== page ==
52 Days. 1,248 Hours. 74,880 Minutes.
No, coconuts are non-migratory. But, people do.
We’ve covered the Empires and the Trade routes (keep in mind that there are other empires out there, but they are just not mentioned in the AP curriculum). Trade routes are often used for trade (hence the name). But there are two examples of peoples in this era that left home, not to trade; but to migrate.
These are the Post-Classical Migrations…
3.1: Expansion & Intensification of Communication and Exchange Networks:
There are two notable migrations.
POLYNESIAN: The people of Polynesia, using trial/error, ventured out across the south Pacific on a more peaceful version of Island Hopping. They brought with them flaura/fauna (plants/animals) that transformed the islands to which they migrated. New research posits that they even reached the east coast of South America. This is a migration. They didn’t travel here. They didn’t visit here. They MIGRATED here. That means that they moved there and lived there and stayed there. The best example of the Polynesian Migrations is Hawaii. The Polynesians made it all the way to Hawaii! So, when you order a Hawaiian pizza (Ham/Pineapple), just know that the reason both pigs and pineapples (and a lot of other things) made it to Hawaii, was on a Polynesian boat.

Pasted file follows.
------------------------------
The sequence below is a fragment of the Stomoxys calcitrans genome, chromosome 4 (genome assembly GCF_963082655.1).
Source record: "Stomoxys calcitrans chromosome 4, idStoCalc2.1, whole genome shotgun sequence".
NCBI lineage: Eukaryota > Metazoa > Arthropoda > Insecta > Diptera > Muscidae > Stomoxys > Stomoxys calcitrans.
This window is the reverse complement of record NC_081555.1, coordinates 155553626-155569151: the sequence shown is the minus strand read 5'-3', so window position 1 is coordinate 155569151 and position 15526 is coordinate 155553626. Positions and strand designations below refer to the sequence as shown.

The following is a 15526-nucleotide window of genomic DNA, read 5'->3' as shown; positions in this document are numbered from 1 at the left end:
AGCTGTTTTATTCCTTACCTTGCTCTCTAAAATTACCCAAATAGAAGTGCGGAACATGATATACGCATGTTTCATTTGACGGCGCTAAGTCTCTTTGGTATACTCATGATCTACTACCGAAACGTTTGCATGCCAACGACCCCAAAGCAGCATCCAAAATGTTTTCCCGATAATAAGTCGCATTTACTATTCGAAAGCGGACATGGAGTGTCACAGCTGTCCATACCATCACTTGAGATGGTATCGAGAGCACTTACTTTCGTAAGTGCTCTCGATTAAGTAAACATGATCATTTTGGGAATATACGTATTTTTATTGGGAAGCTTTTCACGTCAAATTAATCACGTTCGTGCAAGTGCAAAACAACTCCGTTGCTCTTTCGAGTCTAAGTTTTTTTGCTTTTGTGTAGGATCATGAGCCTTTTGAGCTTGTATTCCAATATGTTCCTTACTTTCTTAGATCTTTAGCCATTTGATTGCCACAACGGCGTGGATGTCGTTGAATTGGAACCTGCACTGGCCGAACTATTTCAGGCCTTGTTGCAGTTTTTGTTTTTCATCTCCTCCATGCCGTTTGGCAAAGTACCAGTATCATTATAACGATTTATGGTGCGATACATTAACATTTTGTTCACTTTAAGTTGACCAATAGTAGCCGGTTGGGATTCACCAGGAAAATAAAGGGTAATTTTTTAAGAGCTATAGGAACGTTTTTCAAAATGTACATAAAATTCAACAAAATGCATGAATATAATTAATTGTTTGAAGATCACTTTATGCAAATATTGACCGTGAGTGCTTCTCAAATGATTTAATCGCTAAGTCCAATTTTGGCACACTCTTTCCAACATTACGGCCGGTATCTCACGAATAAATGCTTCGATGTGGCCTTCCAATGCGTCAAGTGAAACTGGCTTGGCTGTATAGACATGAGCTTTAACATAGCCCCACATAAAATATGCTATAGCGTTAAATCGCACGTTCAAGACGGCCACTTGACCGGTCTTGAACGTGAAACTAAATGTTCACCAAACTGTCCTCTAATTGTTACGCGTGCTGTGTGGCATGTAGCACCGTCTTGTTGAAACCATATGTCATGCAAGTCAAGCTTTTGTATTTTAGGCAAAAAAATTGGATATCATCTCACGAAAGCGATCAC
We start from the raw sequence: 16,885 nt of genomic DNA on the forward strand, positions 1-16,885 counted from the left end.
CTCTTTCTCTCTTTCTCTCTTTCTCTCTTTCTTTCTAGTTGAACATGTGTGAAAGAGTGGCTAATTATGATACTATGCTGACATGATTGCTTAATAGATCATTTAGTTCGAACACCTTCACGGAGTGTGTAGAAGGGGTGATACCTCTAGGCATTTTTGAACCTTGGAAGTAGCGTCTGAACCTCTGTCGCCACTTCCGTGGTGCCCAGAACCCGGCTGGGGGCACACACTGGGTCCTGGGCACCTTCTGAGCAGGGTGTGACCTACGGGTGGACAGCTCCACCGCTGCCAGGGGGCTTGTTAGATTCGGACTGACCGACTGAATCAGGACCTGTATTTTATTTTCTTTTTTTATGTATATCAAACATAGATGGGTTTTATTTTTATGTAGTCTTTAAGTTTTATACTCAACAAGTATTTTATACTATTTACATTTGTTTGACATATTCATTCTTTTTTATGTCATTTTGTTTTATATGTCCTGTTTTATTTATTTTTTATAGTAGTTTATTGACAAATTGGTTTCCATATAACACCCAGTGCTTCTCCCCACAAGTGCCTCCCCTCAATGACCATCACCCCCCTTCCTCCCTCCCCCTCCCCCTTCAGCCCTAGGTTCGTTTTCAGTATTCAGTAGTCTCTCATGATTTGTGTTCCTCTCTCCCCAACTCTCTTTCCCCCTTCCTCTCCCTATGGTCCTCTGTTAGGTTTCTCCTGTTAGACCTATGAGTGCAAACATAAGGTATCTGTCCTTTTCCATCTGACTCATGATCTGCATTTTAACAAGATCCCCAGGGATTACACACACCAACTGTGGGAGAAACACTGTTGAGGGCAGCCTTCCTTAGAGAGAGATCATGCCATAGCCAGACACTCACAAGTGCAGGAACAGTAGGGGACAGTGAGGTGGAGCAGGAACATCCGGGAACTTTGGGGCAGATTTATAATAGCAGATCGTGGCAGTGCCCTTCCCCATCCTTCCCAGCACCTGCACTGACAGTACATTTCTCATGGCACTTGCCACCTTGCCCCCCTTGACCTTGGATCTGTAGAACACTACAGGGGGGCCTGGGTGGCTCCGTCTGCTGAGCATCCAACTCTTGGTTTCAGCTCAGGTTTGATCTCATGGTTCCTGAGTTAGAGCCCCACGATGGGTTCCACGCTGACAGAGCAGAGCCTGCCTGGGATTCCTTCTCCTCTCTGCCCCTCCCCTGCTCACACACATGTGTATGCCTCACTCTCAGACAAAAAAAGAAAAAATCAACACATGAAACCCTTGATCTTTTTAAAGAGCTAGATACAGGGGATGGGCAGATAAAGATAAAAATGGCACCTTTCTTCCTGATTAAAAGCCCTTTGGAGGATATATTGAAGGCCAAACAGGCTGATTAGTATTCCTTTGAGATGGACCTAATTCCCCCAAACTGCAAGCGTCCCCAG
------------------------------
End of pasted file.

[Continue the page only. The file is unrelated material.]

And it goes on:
BANTU: The Bantu Migrations are very similar to the Polynesian Migrations. They were a west African group that migrated… (not travelled) into southern Africa. Similar to the Polynesian migrations, the Bantu migration is evident from the impact of the spread of their language. The Bantu language is common throughout central and southern Africa. It even blended with arabic arriving on the east coast of Africa to create the Swahili language. The Bantus also migrated with knowledge of irrigation and iron working to an area that was lacking in both.
Tomorrow, we look at the impact of the movements of Post Classical Peoples.